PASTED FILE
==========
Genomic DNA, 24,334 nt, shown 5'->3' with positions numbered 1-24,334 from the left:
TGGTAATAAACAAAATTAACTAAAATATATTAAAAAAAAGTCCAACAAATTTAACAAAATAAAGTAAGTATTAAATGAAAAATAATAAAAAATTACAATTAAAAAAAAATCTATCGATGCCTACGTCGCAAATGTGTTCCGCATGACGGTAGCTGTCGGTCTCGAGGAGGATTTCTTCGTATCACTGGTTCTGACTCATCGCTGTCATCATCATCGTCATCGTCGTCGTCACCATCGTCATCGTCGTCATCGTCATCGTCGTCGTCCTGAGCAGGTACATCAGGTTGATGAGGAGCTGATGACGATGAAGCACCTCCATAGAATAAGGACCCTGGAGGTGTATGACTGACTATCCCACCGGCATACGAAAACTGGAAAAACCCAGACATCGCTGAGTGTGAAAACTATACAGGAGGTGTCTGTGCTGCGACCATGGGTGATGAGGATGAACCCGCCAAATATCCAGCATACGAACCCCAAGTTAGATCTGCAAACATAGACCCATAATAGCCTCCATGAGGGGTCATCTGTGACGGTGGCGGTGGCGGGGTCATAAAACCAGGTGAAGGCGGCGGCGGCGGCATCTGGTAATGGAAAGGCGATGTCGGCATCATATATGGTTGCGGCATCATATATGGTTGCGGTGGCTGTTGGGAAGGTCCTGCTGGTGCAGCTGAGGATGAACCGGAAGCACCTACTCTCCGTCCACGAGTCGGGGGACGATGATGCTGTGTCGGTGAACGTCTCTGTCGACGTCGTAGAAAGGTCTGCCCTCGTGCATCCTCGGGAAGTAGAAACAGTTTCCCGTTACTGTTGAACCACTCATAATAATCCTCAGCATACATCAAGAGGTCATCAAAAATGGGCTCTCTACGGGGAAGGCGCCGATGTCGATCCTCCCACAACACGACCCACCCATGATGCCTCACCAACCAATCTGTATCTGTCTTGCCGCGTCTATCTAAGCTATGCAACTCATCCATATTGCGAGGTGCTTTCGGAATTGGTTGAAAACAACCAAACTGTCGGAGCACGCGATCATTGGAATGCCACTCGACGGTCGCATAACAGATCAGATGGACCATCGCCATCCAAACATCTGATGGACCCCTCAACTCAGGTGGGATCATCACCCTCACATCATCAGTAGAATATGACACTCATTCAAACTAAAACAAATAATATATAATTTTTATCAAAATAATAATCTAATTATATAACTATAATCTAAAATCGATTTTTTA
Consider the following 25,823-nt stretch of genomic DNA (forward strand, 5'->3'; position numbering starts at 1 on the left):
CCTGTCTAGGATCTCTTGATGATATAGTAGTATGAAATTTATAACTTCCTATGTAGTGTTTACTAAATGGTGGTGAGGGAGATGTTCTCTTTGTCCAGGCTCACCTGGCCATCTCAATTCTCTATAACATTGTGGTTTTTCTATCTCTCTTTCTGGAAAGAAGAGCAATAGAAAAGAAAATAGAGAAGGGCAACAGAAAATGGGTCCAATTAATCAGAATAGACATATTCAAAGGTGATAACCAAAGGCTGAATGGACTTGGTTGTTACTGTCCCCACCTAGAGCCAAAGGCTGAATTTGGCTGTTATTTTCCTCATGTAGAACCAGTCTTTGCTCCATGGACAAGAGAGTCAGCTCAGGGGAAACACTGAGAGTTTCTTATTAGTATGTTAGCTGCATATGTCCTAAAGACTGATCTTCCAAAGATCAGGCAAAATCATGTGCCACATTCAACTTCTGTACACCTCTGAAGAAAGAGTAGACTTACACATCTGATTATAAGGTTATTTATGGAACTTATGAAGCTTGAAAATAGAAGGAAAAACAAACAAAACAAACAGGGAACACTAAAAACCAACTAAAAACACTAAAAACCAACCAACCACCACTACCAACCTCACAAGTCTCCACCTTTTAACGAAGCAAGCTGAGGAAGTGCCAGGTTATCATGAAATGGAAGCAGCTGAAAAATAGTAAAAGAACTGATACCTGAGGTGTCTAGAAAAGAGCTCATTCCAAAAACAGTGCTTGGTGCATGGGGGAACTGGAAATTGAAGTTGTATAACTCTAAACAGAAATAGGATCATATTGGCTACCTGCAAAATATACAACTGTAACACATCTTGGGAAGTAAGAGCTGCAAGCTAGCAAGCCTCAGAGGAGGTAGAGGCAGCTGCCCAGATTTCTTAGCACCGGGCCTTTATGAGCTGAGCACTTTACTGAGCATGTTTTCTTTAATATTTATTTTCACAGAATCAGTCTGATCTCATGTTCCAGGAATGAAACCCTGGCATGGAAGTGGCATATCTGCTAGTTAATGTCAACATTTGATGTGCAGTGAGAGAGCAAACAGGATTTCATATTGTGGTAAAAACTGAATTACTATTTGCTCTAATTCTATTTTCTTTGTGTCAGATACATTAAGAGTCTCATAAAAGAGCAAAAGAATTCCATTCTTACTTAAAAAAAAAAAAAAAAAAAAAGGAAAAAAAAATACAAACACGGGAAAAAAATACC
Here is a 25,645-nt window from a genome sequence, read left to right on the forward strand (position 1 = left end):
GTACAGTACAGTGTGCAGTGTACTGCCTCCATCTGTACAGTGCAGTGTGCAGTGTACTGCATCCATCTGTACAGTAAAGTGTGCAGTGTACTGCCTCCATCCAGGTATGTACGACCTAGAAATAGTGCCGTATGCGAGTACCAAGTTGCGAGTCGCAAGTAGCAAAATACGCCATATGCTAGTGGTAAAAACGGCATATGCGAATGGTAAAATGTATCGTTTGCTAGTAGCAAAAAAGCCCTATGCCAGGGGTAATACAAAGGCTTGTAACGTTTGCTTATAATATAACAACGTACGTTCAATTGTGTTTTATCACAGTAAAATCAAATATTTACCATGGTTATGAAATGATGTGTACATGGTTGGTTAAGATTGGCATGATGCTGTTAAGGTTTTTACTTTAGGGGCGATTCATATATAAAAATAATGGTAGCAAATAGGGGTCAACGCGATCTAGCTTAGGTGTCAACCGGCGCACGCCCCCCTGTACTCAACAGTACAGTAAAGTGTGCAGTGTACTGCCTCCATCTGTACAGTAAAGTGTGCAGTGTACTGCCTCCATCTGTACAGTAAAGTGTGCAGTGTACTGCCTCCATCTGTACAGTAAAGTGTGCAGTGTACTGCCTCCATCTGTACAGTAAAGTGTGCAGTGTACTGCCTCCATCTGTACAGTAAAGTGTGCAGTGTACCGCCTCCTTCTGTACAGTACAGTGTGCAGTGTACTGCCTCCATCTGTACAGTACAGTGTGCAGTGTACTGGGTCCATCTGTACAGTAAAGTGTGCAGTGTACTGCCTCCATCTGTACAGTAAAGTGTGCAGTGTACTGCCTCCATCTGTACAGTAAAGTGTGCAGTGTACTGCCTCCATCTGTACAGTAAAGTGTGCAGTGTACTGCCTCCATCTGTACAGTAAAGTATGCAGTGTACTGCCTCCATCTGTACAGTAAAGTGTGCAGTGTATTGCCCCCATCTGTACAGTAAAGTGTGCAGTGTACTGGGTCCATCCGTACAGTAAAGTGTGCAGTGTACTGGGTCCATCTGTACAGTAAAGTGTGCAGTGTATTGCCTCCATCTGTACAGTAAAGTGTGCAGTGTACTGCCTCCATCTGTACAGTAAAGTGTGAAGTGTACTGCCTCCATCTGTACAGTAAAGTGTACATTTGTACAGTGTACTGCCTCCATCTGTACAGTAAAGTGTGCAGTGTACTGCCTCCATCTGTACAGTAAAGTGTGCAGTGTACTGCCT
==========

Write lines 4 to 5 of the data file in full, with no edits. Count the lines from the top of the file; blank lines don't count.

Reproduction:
CCTGTCTAGGATCTCTTGATGATATAGTAGTATGAAATTTATAACTTCCTATGTAGTGTTTACTAAATGGTGGTGAGGGAGATGTTCTCTTTGTCCAGGCTCACCTGGCCATCTCAATTCTCTATAACATTGTGGTTTTTCTATCTCTCTTTCTGGAAAGAAGAGCAATAGAAAAGAAAATAGAGAAGGGCAACAGAAAATGGGTCCAATTAATCAGAATAGACATATTCAAAGGTGATAACCAAAGGCTGAATGGACTTGGTTGTTACTGTCCCCACCTAGAGCCAAAGGCTGAATTTGGCTGTTATTTTCCTCATGTAGAACCAGTCTTTGCTCCATGGACAAGAGAGTCAGCTCAGGGGAAACACTGAGAGTTTCTTATTAGTATGTTAGCTGCATATGTCCTAAAGACTGATCTTCCAAAGATCAGGCAAAATCATGTGCCACATTCAACTTCTGTACACCTCTGAAGAAAGAGTAGACTTACACATCTGATTATAAGGTTATTTATGGAACTTATGAAGCTTGAAAATAGAAGGAAAAACAAACAAAACAAACAGGGAACACTAAAAACCAACTAAAAACACTAAAAACCAACCAACCACCACTACCAACCTCACAAGTCTCCACCTTTTAACGAAGCAAGCTGAGGAAGTGCCAGGTTATCATGAAATGGAAGCAGCTGAAAAATAGTAAAAGAACTGATACCTGAGGTGTCTAGAAAAGAGCTCATTCCAAAAACAGTGCTTGGTGCATGGGGGAACTGGAAATTGAAGTTGTATAACTCTAAACAGAAATAGGATCATATTGGCTACCTGCAAAATATACAACTGTAACACATCTTGGGAAGTAAGAGCTGCAAGCTAGCAAGCCTCAGAGGAGGTAGAGGCAGCTGCCCAGATTTCTTAGCACCGGGCCTTTATGAGCTGAGCACTTTACTGAGCATGTTTTCTTTAATATTTATTTTCACAGAATCAGTCTGATCTCATGTTCCAGGAATGAAACCCTGGCATGGAAGTGGCATATCTGCTAGTTAATGTCAACATTTGATGTGCAGTGAGAGAGCAAACAGGATTTCATATTGTGGTAAAAACTGAATTACTATTTGCTCTAATTCTATTTTCTTTGTGTCAGATACATTAAGAGTCTCATAAAAGAGCAAAAGAATTCCATTCTTACTTAAAAAAAAAAAAAAAAAAAAAGGAAAAAAAAATACAAACACGGGAAAAAAATACC
Here is a 25,645-nt window from a genome sequence, read left to right on the forward strand (position 1 = left end):